The Discipline of Study
The Dutch scholar Erasmus quipped ‘When I get a little money I buy books; and if any is left I buy food and clothes.’ But perhaps you may feel like the author of Ecclesiastes: ‘Of making many books there is no end, and much study wearies the body.’ How should the Christian approach the topic of study?
Why Should we Study?
In Romans 12 Paul urges us ‘Do not conform any longer to the pattern of this world, but be transformed by the renewing of your mind.’ How are we to achieve this? The answer is found in the discipline of study. Christian philosopher J P Moreland states that ‘Study is a discipline that strengthens the mind and enriches the soul.’ Richard Foster, author of Celebration of Discipline, notes that ‘The purpose of the spiritual disciplines is the total transformation of the person. They aim at replacing old destructive habits of thought with new life giving habits.’
What should we Study?
For the Christian the primary focus of our study is Scripture. Psalm 1:1 reminds us ‘Blessed is the man who meditates on the law of the LORD, day and night.’ We can also use good Christian literature and benefit from the labours of others. In addition to written books, we can study ‘non-verbal’ books. Psalm 19 directs us to the wonders of creations as they display God’s glory. And in Proverbs 30 we are urged to consider ‘ants, conies, locusts, and lizards’ in the pursuit of wisdom. James Montgomery Boice interprets Philippians 4.8: ‘Whatever is true . . . noble . . . right . . . pure . . . admirable – if anything is excellent or praiseworthy – think about such things’ as guiding us to reflect upon ‘the best in music, art, literature and architecture.’
How should we Study?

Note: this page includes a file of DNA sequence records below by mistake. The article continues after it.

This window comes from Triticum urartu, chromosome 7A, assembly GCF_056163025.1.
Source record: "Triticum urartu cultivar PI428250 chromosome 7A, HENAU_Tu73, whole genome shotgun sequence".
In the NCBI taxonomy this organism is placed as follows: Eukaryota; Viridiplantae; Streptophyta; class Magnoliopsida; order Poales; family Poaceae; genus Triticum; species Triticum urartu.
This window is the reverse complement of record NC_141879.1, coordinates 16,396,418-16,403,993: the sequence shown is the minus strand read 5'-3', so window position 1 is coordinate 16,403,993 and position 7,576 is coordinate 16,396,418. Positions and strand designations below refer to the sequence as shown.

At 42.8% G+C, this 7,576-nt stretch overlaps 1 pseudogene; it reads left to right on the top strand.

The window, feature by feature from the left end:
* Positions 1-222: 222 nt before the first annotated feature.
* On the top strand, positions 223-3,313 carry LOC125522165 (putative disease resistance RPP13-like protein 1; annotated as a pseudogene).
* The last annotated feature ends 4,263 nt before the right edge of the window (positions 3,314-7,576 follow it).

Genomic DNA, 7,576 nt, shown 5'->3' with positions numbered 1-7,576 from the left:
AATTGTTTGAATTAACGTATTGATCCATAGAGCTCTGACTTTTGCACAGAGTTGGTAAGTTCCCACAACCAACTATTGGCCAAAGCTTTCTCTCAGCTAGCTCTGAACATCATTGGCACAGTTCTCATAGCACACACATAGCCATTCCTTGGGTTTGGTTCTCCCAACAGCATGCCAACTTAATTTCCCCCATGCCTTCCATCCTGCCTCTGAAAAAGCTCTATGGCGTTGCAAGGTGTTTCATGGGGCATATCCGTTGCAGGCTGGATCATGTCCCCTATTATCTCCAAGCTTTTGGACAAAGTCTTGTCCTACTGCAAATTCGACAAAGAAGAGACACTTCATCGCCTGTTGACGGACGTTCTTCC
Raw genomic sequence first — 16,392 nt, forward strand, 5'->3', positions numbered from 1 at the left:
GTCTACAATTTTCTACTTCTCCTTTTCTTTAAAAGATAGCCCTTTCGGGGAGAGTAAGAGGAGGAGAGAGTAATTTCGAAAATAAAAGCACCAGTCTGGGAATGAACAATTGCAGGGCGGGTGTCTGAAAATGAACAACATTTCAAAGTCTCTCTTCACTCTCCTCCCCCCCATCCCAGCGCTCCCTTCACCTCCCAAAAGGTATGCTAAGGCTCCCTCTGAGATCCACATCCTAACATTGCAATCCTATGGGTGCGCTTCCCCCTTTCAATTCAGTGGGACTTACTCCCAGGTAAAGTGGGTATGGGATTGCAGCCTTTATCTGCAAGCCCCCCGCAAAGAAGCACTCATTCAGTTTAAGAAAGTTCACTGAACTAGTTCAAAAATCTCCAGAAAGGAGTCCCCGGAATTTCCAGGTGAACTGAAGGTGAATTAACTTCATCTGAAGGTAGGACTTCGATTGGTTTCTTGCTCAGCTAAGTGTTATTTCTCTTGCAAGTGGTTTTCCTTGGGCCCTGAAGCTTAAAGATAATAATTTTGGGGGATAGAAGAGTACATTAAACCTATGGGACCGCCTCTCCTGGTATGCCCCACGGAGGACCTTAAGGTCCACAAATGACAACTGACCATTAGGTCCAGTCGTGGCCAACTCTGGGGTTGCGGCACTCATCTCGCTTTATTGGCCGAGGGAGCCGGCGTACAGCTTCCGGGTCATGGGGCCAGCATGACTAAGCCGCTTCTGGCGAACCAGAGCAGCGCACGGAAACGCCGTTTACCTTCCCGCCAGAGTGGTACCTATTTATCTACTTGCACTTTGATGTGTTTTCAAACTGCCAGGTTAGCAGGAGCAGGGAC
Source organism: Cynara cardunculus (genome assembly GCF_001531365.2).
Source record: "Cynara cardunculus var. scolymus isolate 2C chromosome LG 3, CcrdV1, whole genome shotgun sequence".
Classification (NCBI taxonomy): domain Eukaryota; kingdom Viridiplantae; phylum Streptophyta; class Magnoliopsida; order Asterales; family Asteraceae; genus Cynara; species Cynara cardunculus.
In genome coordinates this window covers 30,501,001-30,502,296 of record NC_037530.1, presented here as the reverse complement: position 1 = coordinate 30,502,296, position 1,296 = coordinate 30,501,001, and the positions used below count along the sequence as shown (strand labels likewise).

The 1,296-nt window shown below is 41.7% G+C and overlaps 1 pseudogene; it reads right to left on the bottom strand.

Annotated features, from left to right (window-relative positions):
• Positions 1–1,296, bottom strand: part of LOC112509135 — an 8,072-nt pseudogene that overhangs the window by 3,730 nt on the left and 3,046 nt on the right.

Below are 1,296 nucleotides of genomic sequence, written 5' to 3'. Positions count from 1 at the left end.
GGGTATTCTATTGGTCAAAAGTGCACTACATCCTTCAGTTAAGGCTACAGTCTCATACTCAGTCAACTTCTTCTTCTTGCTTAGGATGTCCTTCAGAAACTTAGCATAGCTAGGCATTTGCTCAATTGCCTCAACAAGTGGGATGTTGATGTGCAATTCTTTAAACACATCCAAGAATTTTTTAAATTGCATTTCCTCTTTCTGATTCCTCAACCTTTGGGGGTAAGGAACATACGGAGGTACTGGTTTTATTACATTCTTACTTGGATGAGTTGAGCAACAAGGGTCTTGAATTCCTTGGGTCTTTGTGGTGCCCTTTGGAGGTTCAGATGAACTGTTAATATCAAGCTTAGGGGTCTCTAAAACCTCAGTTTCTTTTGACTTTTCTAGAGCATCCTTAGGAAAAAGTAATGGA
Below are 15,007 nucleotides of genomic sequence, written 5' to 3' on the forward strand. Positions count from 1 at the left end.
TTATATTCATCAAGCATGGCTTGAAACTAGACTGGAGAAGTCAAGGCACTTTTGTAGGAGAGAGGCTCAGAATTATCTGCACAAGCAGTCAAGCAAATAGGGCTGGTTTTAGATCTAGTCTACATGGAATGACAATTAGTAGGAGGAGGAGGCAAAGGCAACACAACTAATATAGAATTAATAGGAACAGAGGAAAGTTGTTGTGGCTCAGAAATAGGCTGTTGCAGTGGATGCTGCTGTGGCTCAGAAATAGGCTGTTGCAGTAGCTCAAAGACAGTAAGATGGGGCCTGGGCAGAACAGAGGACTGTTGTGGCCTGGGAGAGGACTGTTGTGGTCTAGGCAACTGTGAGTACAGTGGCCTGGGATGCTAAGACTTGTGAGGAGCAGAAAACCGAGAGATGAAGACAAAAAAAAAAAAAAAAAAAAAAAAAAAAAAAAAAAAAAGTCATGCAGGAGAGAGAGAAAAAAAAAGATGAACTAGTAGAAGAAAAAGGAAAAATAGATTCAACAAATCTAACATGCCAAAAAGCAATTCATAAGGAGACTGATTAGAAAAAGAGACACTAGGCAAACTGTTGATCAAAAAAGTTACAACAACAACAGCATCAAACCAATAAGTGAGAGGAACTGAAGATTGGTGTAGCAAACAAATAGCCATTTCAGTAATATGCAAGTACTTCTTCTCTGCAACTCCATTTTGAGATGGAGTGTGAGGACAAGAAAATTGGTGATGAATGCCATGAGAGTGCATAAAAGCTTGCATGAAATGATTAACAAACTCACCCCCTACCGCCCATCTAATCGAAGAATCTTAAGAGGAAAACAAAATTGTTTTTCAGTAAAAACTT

Richard Foster suggests that study involves four steps; repetition, concentration, comprehension, and reflection. Foster notes that ‘Meditation is devotional; study is analytical.’ Although, if study is to be viewed as a spiritual rather than merely academic discipline, the two are clearly closely linked. Eugene Peterson also views study as a four stage comprising reading, meditation, prayer and contemplation.
The Dangers of Study
Study is a high risk enterprise! The Pharisees were well versed in the study of Scripture. However they possessed information but without submission to God’s will. In John 5.39-40 Jesus rebukes them: ‘You diligently study the Scriptures because you think that by them you possess eternal life . . . yet you refuse to come to me to have life.’ Becoming more knowledgeable about Christian truth and doctrine without being transformed to be more Christlike will only result in pride.
We have looked at study: its goal, focus, methods – and its risks. But let me conclude with discipline. As Chris Evans, Radio 2, comments ‘It’s the motivation that gets you started, but the habit that keeps you going!’ Study must become part of our daily routine if it is to be effective in renewing our minds and transforming our lives.
Taken with permission from The Evangelical Presbyterian, Nov-Dec 2010.
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